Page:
It’s me, Hi, I’m the problem, it’s me...

The lyrics might be Taylor Swift’s but if the Cheltenham Mares’ Hurdle had a voice, it might well be forced to defend its existence in the same way.

It came under attack again last week amid the dilution of the Festival argument.

The addition of the mares’ races is regularly put forward as one of the negatives in the dilution of the Festival debates. But does it really pull Grade 1 horses away from the Champion Hurdle?

The Grade 1 hurdle entries were revealed last week and small fields are likely. We’ve had the debate that, as in flat racing, mares have every right to have a Grade 1 exclusively to themselves at the National Hunt Festival.

At the same time, I don’t think the Mares’ Novice adds anything to the card and I was not in favour to the Mares’ Chase being added to the card, thinking there might not be enough decent quality mares that had shown good form over hurdles, kept in training to go over fences.

The more valuable a mare, the bigger the risk of injury over fences. Yet recent weeks have seen Allegorie De Vassy and Impervious emerge as quality novices to take on Elimay and Scarlett And Dove.

Going back to the hurdlers, there were very few calls for Quevega to be put in the Stayers’ Hurdle in her early days because, 1 - she was running at Grade 2 level and 2 – the Stayers’ Hurdle was a decent race in its own right. The 2014 version, the year od Quevega’s last win, even had Annie Power in it. You couldn’t be sure Quevega was Grade 1 to pitch her in. The early Mares’ Hurdle winners were not Grade 1 class – the first winner Whiteoak tried the Champion and was well beaten the following year.

Wide margin

We can get carried away by wide margin winners in mares’ only races without getting a handle on the level of the form.

Ruby Walsh even said so (“I’m not sure they are at the same standard”) on the Road to Cheltenham on Racing TV last week.

Apple’s Jade, Annie Power and Honeysuckle progressed up the ranks from the Mares’ Hurdle to Grade 1 winners and then tried their hand in the Champion Hurdle.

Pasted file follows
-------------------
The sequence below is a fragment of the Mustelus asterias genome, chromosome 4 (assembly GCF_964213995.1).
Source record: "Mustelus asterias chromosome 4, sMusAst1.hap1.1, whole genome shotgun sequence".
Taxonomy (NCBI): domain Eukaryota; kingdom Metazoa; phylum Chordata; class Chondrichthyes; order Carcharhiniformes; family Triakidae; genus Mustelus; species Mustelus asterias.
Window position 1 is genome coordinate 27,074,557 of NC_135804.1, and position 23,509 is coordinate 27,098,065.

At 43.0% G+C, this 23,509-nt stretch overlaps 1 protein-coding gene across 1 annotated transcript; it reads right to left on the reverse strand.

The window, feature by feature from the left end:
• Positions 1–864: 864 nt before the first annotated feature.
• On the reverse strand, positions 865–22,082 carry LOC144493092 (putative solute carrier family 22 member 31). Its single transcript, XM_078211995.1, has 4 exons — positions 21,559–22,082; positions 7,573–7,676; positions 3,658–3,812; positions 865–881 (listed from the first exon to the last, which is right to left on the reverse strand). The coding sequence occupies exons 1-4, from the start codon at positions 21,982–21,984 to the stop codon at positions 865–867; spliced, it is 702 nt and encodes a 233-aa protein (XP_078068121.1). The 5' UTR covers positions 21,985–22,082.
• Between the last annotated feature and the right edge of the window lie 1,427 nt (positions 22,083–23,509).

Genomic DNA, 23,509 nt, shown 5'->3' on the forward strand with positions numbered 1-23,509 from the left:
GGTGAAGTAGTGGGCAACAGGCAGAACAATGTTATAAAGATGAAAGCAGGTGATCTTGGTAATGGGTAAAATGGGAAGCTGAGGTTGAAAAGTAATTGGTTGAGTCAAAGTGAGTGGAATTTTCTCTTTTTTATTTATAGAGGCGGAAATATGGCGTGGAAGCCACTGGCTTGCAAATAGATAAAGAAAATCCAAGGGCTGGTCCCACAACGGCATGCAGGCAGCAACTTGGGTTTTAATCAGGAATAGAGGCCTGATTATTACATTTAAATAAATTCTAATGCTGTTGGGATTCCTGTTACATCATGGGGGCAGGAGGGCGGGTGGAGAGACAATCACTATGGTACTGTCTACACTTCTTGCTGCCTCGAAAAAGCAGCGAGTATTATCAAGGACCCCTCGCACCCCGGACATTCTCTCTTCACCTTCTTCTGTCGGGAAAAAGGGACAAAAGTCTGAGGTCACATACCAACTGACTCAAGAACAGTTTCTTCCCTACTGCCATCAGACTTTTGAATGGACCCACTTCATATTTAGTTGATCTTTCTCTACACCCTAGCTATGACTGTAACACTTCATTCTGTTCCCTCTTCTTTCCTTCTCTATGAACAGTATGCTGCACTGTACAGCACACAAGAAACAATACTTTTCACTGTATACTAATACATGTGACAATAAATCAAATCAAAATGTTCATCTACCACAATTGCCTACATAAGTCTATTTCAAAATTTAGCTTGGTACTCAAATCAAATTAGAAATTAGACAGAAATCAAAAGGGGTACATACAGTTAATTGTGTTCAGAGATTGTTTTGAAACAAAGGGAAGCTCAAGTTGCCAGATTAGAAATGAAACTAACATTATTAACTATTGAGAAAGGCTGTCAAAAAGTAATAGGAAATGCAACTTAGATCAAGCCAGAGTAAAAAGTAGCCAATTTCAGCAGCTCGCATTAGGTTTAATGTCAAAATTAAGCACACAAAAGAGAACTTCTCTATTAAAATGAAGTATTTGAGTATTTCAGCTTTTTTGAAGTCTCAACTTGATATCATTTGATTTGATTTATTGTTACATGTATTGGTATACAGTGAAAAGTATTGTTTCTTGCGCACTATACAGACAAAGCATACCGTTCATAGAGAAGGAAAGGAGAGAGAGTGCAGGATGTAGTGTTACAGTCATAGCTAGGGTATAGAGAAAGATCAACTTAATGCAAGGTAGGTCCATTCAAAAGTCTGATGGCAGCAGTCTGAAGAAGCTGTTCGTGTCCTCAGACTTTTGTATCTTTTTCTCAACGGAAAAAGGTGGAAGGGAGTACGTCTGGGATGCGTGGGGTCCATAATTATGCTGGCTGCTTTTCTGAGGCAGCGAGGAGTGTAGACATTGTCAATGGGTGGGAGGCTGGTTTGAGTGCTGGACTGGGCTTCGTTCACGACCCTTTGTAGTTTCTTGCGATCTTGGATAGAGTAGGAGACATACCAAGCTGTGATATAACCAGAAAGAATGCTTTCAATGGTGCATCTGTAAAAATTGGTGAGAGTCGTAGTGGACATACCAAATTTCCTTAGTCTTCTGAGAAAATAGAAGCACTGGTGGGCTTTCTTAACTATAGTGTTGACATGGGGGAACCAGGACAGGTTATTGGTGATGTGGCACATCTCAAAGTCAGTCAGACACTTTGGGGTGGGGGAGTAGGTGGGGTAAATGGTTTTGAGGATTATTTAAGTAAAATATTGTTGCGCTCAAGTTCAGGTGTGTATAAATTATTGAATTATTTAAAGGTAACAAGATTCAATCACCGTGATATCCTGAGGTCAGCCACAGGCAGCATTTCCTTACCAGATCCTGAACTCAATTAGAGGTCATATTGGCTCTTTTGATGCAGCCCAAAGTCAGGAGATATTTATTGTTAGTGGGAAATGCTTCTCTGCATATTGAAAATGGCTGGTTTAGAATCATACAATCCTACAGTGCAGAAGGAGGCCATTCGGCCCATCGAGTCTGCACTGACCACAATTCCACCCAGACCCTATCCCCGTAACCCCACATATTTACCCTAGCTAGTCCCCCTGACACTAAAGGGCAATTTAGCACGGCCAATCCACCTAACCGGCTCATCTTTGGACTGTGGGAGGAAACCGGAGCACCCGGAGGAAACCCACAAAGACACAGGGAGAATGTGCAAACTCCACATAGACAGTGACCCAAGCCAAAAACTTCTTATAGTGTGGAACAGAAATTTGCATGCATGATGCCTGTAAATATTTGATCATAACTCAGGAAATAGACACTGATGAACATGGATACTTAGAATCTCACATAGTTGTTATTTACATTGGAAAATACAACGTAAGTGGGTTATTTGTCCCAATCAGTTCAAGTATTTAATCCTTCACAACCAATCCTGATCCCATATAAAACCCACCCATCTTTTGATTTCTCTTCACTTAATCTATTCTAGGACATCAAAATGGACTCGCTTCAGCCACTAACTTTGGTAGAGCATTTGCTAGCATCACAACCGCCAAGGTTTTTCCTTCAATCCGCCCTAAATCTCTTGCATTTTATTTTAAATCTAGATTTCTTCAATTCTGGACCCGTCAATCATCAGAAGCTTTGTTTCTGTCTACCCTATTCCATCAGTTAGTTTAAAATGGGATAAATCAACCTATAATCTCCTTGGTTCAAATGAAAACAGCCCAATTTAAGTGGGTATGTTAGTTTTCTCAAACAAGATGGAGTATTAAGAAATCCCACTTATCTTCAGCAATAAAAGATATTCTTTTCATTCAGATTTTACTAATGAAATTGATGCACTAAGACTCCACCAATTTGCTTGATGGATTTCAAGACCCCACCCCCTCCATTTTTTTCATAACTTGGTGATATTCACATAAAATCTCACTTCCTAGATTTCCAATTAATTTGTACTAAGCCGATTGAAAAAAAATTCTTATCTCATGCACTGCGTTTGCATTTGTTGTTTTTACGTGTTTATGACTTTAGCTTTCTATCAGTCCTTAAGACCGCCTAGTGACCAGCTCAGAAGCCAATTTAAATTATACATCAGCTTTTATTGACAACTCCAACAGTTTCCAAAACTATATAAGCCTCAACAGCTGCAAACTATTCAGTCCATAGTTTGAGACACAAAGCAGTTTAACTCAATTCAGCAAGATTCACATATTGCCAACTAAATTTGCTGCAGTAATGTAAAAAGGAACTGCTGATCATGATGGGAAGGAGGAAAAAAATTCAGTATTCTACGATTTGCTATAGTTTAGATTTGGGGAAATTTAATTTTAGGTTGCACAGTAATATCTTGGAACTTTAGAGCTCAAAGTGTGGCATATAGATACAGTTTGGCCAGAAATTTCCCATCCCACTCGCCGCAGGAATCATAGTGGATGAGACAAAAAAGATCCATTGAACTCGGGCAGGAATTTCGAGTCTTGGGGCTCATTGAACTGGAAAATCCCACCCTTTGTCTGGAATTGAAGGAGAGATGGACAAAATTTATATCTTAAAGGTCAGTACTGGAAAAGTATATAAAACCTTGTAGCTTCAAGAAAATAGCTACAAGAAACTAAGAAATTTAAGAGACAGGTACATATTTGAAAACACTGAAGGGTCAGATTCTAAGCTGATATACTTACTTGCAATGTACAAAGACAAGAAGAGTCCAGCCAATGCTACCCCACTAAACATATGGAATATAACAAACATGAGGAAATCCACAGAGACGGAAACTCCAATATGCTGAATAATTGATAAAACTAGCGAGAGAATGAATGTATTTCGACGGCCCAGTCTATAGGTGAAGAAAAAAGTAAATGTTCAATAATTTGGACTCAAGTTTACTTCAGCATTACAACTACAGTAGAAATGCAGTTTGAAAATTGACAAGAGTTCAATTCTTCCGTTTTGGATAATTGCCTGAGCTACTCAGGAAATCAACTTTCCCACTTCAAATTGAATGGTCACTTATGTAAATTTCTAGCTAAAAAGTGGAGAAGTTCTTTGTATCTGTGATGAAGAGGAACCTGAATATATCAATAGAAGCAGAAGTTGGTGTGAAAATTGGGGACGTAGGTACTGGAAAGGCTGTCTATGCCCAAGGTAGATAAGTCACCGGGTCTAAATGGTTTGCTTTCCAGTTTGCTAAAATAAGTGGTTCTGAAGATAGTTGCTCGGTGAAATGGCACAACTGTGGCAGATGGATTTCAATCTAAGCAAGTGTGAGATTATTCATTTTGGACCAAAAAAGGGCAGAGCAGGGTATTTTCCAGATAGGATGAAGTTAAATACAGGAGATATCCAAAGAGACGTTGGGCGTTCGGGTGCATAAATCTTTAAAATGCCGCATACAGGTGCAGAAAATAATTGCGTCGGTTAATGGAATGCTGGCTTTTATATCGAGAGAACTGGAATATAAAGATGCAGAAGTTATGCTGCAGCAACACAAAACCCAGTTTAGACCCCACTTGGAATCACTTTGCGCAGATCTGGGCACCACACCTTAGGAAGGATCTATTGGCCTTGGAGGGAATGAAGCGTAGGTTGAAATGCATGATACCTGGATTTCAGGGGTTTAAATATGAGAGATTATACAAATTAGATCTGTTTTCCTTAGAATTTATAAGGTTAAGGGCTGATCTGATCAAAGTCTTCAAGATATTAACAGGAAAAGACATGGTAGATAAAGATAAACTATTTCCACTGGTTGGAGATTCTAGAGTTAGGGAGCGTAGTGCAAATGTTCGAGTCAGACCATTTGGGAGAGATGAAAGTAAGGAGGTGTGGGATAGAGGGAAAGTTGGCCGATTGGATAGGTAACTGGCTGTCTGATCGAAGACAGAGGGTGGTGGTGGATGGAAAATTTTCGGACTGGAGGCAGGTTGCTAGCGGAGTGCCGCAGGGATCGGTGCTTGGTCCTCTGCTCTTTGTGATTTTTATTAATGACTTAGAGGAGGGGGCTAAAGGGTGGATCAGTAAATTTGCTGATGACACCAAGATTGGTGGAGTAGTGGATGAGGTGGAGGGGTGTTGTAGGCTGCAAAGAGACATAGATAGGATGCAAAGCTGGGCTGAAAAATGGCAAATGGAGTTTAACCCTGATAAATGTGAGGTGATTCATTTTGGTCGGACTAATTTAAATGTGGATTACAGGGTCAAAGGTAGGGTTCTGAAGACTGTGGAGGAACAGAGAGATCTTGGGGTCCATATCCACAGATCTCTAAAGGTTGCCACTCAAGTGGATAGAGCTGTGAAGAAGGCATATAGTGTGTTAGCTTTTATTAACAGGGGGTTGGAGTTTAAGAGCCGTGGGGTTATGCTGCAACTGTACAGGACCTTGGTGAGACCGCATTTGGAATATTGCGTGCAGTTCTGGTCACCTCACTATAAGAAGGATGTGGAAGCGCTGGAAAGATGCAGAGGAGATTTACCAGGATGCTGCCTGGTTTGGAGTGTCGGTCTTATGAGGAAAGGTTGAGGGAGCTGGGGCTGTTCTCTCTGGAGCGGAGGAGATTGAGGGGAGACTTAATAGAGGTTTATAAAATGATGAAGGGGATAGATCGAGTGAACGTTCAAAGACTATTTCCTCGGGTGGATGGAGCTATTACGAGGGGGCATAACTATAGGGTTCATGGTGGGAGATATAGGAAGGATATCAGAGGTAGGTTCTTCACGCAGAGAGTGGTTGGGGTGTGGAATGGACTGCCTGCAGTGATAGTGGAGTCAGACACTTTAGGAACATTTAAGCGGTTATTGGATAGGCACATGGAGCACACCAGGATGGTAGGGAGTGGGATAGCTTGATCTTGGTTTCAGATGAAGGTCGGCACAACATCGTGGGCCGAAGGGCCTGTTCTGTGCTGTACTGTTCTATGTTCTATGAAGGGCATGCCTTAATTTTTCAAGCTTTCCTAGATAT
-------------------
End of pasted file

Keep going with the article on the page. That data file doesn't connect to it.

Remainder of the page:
It is the general decrease in quality horses across the hurdling division that has caused the reduction of competitiveness, not the Mares’ Hurdle which has been instrumental in bringing the likes of Honeysuckle through the ranks to the top. Would she have beaten Epatante in the 2020 Champion Hurdle? No one really expected so then.

You can argue that mares the likes of Mysilv and Voler La Vedette had their reputations perhaps enhanced by taking on allcomers, even if they fell short in open Grade 1s.

But if you owned or bred a decent mare, would you not be delighted that there is a mares’ Grade 1 at the Festival? The race is sure to have a decent-size field and competitive betting.

With all the talk of ante-post betting being dead, and the opening day likely to have at least four very short-priced favourite, the two mares’ races will be excellent betting heats.

The Friday card tends to dwindle away after the Gold Cup, but the Mares’ Chase this year is shaping up to be a good betting race between last year’s crop and the new novices who head the market.

Allegorie De Vassy, Impervious, Telmesomethinggirl and Galia Des Liteaux have all won impressively but you just don’t know how good they are. They will provide a decent race against each other.

Hi, It’s me - Always rooting for the anti-hero. Sorry, make that the Mares’ Hurdle!

Lament for Limestone

A TWEET this week of a line from Michael Bowe, when asked about his old star Limestone Lad, gained a huge amount of traction and nice comments. It set the mind thinking of just how lacking we are of ‘public’ horses nowadays to gather interest and bypass racing from just the betting angle.

News that Limestone Lad is still hale and hearty, long after he had retired, brought a smile to many faces. Perhaps this weekend, Frodon and Paisley Park edge into that category but sadly there are few. With horses now running so few times, the public engagement is simply not there. The sport is weaker for it.

Gowran Park


IT might seem odd to be questioning the form of 15- and 38-length winners but a longer look might be needed at the easy wins registered at Gowran Park by Teahupoo and Sir Gerhard respectively.

Both races lacked any depth. The going might be the problem for Teahupoo and the fences for Sir Gerhard.

Teahupoo is two from two this season and soft ground suits him well. He is a year older than when well beaten in the Champion Hurdle and again at Punchestown.

However, Thursday’s race fell apart and had a few disappointing efforts and the 3/1 for the Stayers Hurdle, a wide open looking renewal, is a bit skinny at this stage. The complexion of the race will change too if Flooring Porter is not there to dictate a decent pace.

Also at Gowran, Sir Gerhard was very novicey in winning his beginners’ chase. Barry Geragthy noted in the RTE analysis how he went in and ‘popped’ most of the fences rather than standing off and having a cut. He stood too far off the last first time and panicked, paddling through which would not suffice over the stiffer Cheltenham fences.

The Brown Advisory Novices’ seemed to be the favoured target, but there is little time to get another run in. This was largely a schooling session and - with a bigger field, faster pace and 20 fences to jump in the three-mile novice – it’s a risky business.

The 16s with most firms for the Stayers’ could look decent on the day if he was sent there.